How I take programming notes with the Apple Pencil and the iPad Pro.

In this blog post, I will cover how and why I take notes as an iOS developer. Some people might assume that note taking is something for beginners. This is actually how I learned as I am self taught. Note taking is something that I find, just works for me in a few different ways. If I write it down, then I am forced to type it out when I need it. It also helps me remember it better. I will read it, write it and then type it. Typically, when I bookmark a website I rarely ever go back to that site. Ever week if possible I find something in Dave Verwer’s or Natasha The Robot’s newsletters and I try to get them into my notes. This is still a work in progress as I do not always have the time to take notes. Taking notes makes it easier for me to find things later. Nothing worse than trying to find where you saw some website for something you are looking for and can not find it.

How it all started

My first programming language was Actionscript 2 but I was to scared to actually do much with it until Actionscript 3 came along. When AS3 came out I really liked it and the more I learned about it the more I got into it. But I found myself copy and pasting a lot and not really learning. I felt like I needed a change in my approach. I decided that I would start taking notes and see how it worked out. I knew I wanted to take notes but I was not sure how I would do it. After some trial and error I bought a three ring binder, college ruled paper and sheet protectors. When I used the same technique with Objective C, I just bought a notebook and divided it with tabs.

Objective-C note taking before the iPad Pro was released

The more I did it the more I realized that I was catching on quicker than just copying everything I read in a book or a site. I would divide my notes into tabs and every time I read something or found something online I would add it to my notes. After doing it for so long the things that I used the most in my code became second nature and I didn’t need my notes. I’ve been taking notes off and on my whole career but at my peak, I had about 300+ pages of notes that I used.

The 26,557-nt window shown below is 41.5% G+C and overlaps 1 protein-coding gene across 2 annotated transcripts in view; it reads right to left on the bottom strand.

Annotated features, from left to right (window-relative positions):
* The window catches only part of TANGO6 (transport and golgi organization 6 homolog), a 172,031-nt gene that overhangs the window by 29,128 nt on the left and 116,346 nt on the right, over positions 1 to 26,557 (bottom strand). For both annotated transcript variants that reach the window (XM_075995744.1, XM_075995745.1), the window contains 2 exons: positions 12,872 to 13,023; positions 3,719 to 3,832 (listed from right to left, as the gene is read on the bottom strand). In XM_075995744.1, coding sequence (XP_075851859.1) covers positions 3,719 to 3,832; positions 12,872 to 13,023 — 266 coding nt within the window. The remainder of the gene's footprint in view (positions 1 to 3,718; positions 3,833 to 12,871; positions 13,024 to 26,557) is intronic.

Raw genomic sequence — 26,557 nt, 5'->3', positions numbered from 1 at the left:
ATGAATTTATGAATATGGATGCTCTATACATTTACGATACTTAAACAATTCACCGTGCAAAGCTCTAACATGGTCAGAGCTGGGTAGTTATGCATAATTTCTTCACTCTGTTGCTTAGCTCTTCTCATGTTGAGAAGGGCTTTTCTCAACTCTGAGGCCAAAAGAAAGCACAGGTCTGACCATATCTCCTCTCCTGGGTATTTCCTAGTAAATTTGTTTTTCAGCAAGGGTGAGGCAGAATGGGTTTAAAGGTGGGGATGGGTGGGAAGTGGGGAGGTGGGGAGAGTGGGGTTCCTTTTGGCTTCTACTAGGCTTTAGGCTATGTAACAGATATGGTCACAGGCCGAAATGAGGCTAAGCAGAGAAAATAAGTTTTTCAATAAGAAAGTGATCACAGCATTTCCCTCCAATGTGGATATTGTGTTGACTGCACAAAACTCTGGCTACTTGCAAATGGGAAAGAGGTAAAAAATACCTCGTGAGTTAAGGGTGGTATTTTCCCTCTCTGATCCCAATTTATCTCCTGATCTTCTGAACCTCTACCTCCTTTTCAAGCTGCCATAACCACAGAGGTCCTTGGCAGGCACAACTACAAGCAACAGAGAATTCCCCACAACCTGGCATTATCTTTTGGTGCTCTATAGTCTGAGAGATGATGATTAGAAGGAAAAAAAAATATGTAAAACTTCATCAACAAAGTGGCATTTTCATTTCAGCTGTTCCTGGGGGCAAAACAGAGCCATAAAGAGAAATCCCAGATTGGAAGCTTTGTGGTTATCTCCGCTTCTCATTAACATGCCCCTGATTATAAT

September 9, 2015

On this day, the iPad and the Apple Pencil were announced. I knew immediately that I would use it for taking notes (and Netflix of course). I literally sold or gave away all my old iPad’s and used my end of the year bonus to buy it. The 12.9 inch iPad was for me and from the first time I used it I fell in love. I knew that I needed to set it up for me which took me a couple weeks to get it the way that I wanted it. The glass on the iPad is to slippery for me, which made me put a screen protector from Tech Armor on my iPad to give it a bit of a gritty feel. For the case, I settled on the Logitech Create Keyboard case because the keys were backlit and it used the smart connector, which means no need for charging my keyboard or bluetooth.

Unfortunately, the Apple Pencil was on backorder at the time so it took a month before I would get to actually use it. It came on Christmas Eve and I was ecstatic.

I added a pencil grip from The Pencil Grip, and I like the comfort it brings.

The Program I Use

Once I got my Apple Pencil, I downloaded every note taking app I could find. I wanted to see for myself which one I liked and did not like. After a few days of testing, I fell in love with Notability and I have not used any others seriously since. I have tried others but nothing as of yet as made me want to switch. Notability just made my writing feel natural and to me it stayed true to the way I write. The other applications that I tried just did not feel right to me.

Besides the writing, I liked the structure of Notability. I like that I can zoom in and write what I need. I also like being able to select a bunch of text and change the style, move the text or just copy it and paste it again. One of the main features I love about Notability (this could be true about other apps), you can take any PDF template that you like and drop it in and use that as your paper template. If you read my article on Using Kaizen to Improve as a Developer, then you saw my notes there.